8. 9

    CVRez says

    Personally I’m not rankled that Zak didn’t write a PSA for the neighborhood. But he didn’t have to go out of his way to call City Vista a monstrosity.

  9. 11

    M Street says

    Dan, thanks for weighing in here. But aside from your depiction of the neighborhood (BTW, I agree that you’re not obliged to write a PSA), I was troubled by the lack of balance in other aspects of your story. I’m sure that Staci has travelled a hard road to get to the point she’s at now, and I don’t have any desire take shots at her, or to see you do so. But a journalist interviewing a politician wouldn’t take everything they say at face value…why did you do so with Staci? For example, you parrot her decription of herself as an escort, but she’s clearly not — she’s soliciting on the street. She mentions that she doesn’t want to die, but it appears that you never asked her about the greatest threat to her life: HIV/AIDS. In a city with an HIV/AIDS epidemic, did you really interview a transvestite prostitute about her work and life and never think to inquire how she feels about the health risks she is subjecting herself and her customers to? Staci comes across as possibly delusional, but the reader can’t tell if she’s actually mentally ill, because you never probed anything she said.

    Thanks for the link to your series. Maybe if I read a few more I’ll understand where you’re trying to go with these stories.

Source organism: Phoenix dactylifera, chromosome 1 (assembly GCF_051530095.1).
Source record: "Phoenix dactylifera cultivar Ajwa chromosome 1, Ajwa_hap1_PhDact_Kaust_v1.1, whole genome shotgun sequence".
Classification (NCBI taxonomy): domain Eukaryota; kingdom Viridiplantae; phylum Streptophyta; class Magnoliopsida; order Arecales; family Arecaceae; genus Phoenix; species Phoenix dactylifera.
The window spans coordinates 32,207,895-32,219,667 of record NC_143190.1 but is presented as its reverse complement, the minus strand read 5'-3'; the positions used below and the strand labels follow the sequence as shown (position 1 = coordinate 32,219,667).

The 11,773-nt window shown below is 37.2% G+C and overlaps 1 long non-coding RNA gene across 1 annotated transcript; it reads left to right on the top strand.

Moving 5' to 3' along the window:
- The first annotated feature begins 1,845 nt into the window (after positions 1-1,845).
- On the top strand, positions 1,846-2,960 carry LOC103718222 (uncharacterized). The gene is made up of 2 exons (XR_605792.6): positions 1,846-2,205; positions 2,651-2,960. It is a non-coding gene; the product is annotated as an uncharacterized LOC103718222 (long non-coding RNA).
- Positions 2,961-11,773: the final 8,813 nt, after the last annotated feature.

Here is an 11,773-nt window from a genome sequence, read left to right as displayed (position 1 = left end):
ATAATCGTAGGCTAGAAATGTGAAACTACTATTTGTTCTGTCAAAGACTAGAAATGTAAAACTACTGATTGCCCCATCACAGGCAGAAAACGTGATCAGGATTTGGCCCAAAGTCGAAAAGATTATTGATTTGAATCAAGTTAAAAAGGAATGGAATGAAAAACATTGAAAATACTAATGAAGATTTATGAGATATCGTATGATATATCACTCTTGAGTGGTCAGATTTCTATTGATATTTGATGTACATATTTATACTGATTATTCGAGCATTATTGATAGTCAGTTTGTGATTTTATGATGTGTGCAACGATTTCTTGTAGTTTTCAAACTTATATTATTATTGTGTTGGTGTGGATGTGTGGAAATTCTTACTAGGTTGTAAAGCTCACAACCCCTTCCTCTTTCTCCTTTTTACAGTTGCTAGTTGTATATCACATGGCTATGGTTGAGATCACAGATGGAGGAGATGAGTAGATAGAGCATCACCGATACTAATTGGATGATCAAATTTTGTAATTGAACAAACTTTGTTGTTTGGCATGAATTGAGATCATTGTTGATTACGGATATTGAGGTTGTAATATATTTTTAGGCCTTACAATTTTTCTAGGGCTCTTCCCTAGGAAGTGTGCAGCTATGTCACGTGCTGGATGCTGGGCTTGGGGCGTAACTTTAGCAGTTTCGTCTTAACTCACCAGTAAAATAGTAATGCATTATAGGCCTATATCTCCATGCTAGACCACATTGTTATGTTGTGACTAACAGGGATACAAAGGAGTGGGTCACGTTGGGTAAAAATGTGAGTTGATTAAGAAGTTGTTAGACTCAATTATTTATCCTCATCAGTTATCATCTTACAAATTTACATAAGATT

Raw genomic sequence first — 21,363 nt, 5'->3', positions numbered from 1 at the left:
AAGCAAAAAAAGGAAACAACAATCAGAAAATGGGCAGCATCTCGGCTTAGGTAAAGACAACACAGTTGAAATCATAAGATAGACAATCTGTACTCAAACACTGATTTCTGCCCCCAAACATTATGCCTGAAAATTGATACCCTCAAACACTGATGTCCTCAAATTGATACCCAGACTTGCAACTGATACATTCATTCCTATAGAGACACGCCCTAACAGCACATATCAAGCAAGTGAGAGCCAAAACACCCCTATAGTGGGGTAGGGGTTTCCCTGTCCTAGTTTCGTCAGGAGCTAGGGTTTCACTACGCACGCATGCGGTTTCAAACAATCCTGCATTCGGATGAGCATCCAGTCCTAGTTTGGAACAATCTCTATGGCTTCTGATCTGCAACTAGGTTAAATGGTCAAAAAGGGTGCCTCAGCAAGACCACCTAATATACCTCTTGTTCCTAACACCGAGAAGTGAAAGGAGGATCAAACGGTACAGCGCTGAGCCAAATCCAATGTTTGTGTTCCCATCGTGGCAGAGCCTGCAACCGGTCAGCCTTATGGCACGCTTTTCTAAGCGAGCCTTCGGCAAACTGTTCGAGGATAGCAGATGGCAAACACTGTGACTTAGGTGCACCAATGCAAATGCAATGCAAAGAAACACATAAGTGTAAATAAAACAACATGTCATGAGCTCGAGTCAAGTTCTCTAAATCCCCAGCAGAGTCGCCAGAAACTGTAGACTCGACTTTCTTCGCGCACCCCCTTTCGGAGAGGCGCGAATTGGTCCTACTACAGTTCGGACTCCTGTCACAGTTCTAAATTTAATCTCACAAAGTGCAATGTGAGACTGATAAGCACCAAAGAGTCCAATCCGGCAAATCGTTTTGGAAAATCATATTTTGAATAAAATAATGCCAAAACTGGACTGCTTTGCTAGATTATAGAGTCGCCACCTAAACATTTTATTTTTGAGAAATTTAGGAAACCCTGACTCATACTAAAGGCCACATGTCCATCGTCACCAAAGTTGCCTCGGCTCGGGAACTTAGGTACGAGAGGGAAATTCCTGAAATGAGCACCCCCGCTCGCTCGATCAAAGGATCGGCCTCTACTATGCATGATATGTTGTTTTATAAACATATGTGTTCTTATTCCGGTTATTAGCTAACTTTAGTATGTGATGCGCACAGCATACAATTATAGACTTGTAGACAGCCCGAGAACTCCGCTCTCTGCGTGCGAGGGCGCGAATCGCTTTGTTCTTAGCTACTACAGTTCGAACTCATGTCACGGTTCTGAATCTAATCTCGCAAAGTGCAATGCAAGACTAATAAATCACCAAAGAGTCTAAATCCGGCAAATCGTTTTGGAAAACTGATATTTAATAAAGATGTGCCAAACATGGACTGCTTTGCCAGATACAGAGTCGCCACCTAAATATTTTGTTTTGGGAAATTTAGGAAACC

10. 12

    Dan Zak says

    @ M Street: In the five hours I spent with her, Staci talked repeatedly (unprompted) about the threat of HIV/AIDS. That threat was a brief part of the story (mentioned around “words of caution”) and a brief part of the accompanying video, but was trimmed for space/content reasons. Not ideal, I realize, but editing and publishing are exercises in compromise. There was space to address one harsh reality, and I chose violence (because of the recent spate against transwomen) not disease (which is perennial and well-covered in The Washington Post).

    I corroborated Staci’s presentation of herself as much as I could with others on the street — some of whom are in the same diploma program — and with her brother. Could they have all been lying to me, concocted a whole fake persona for Staci? I suppose. But c’mon. Also, you infer she solicits on the street. The night I hung out with her, she was there for social purposes and the story clearly states that. What she does beyond that night I will never know for sure. But she and some of the other women out there don’t need the paltrier income that street solicitation provides, and that was clear from their conversations and behavior. As the story also states, this is the only stretch of the city where some of them can be themselves together *in public*.

    I had only one night of reporting and 800 words at my disposal, and I trusted my instincts about the authenticity of my subject and the people around her. Did you watch the video? Watch the video, and then try to tell me this is a mentally ill person. It kills me, though, that you also infer from my story that she may be delusional. I found her to have the realest, most elegant sense of the world of anyone I’ve written about in a long time. She knows exactly who she is, she grasps the parameters of her life, and she’s found a way to thrive. From there, I leave it to others to pass judgment.

    Long story short (too late): A story of this size can’t possibly wrap its arms around the entirety of existence. But it can communicate what it feels like to be in a certain place at a certain time with a certain person. Which was my one and only goal.